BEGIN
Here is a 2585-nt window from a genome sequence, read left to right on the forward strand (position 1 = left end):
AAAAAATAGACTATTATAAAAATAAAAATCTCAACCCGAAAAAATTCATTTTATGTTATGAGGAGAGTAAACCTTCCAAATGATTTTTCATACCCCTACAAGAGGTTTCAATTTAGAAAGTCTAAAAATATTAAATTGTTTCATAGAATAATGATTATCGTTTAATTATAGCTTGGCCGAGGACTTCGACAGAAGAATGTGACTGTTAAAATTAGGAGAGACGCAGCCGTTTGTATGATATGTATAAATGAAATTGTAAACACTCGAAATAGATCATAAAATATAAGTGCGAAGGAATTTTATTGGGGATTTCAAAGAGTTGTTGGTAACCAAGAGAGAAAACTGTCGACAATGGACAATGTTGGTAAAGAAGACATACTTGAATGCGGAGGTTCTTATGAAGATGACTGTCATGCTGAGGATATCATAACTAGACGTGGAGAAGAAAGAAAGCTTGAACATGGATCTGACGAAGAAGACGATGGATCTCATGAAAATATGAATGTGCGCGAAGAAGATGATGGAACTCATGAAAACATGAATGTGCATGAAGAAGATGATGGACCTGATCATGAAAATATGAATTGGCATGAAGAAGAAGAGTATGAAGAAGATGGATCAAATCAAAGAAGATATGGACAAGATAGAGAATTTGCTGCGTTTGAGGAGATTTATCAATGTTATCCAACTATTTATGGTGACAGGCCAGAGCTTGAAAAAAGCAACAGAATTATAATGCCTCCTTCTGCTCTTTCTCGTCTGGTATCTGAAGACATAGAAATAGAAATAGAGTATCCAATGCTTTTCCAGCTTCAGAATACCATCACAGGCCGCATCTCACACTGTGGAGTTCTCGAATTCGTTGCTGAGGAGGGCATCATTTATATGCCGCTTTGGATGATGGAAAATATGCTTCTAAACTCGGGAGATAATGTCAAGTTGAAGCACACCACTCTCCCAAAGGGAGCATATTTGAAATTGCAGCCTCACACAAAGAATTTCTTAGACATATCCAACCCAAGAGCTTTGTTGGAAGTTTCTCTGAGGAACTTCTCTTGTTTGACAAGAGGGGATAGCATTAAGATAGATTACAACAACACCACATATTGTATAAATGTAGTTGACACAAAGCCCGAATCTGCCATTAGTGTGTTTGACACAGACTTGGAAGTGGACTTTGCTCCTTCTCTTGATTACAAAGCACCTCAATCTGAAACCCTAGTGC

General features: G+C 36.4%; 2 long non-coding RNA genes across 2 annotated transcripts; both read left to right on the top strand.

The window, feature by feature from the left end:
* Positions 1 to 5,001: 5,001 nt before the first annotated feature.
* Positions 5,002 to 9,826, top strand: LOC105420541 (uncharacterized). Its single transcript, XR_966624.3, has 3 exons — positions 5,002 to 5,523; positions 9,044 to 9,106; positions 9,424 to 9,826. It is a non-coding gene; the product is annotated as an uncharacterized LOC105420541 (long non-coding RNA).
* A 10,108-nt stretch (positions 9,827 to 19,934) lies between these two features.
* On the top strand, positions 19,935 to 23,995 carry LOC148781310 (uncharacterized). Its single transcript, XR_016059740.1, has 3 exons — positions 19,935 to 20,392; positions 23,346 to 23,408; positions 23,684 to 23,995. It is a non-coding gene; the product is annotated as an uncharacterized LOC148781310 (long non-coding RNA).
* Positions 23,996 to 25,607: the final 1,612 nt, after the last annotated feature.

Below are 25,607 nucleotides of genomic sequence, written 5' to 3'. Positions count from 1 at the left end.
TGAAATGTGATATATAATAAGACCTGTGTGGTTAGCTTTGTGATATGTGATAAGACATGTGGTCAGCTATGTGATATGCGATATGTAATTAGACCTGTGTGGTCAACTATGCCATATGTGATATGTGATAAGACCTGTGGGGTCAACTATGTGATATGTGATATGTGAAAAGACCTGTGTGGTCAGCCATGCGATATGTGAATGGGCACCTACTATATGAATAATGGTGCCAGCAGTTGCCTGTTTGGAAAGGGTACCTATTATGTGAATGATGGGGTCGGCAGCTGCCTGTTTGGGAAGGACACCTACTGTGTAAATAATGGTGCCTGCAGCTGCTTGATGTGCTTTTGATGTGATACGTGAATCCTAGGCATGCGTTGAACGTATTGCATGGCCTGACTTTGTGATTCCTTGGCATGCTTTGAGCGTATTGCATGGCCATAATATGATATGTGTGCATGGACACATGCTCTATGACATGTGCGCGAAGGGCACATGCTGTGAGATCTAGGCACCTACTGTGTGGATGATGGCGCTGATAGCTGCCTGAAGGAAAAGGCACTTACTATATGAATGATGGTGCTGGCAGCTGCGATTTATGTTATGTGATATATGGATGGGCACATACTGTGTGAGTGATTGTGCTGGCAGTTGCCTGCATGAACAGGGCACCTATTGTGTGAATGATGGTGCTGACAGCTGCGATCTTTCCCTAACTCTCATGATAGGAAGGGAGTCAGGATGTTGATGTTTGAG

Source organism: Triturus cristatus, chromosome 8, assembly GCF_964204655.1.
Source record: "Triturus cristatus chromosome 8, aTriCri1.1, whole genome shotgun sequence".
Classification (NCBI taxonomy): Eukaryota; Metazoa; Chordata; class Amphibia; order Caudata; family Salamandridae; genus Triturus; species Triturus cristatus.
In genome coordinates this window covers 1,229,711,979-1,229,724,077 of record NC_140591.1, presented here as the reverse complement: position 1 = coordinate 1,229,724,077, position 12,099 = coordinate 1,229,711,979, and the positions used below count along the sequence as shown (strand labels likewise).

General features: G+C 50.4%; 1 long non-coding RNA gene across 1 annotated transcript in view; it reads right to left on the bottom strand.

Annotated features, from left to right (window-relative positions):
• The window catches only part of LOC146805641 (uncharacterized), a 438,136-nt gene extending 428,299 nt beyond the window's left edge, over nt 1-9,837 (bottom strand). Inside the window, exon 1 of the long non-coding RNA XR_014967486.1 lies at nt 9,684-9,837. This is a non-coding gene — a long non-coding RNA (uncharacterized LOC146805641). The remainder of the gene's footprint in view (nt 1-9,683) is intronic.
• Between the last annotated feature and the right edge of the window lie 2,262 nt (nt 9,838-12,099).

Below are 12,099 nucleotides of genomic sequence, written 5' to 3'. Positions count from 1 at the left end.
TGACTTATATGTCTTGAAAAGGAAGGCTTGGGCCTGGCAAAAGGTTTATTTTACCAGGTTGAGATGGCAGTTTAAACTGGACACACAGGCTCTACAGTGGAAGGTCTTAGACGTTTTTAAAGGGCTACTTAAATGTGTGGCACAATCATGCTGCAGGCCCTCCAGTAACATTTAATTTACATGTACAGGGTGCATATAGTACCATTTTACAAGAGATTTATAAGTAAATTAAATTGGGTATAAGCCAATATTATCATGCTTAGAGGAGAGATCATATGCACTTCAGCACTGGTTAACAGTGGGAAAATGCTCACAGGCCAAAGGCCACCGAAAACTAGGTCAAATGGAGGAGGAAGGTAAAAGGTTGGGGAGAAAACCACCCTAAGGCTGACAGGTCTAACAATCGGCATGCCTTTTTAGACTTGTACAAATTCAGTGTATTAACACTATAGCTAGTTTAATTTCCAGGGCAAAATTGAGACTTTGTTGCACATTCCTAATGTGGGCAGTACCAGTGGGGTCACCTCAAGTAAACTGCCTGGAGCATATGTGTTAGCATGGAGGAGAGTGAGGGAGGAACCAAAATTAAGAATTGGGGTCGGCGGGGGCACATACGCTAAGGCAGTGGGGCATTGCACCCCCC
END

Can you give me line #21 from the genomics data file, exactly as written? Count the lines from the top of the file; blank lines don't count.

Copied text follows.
TGACTTATATGTCTTGAAAAGGAAGGCTTGGGCCTGGCAAAAGGTTTATTTTACCAGGTTGAGATGGCAGTTTAAACTGGACACACAGGCTCTACAGTGGAAGGTCTTAGACGTTTTTAAAGGGCTACTTAAATGTGTGGCACAATCATGCTGCAGGCCCTCCAGTAACATTTAATTTACATGTACAGGGTGCATATAGTACCATTTTACAAGAGATTTATAAGTAAATTAAATTGGGTATAAGCCAATATTATCATGCTTAGAGGAGAGATCATATGCACTTCAGCACTGGTTAACAGTGGGAAAATGCTCACAGGCCAAAGGCCACCGAAAACTAGGTCAAATGGAGGAGGAAGGTAAAAGGTTGGGGAGAAAACCACCCTAAGGCTGACAGGTCTAACAATCGGCATGCCTTTTTAGACTTGTACAAATTCAGTGTATTAACACTATAGCTAGTTTAATTTCCAGGGCAAAATTGAGACTTTGTTGCACATTCCTAATGTGGGCAGTACCAGTGGGGTCACCTCAAGTAAACTGCCTGGAGCATATGTGTTAGCATGGAGGAGAGTGAGGGAGGAACCAAAATTAAGAATTGGGGTCGGCGGGGGCACATACGCTAAGGCAGTGGGGCATTGCACCCCCC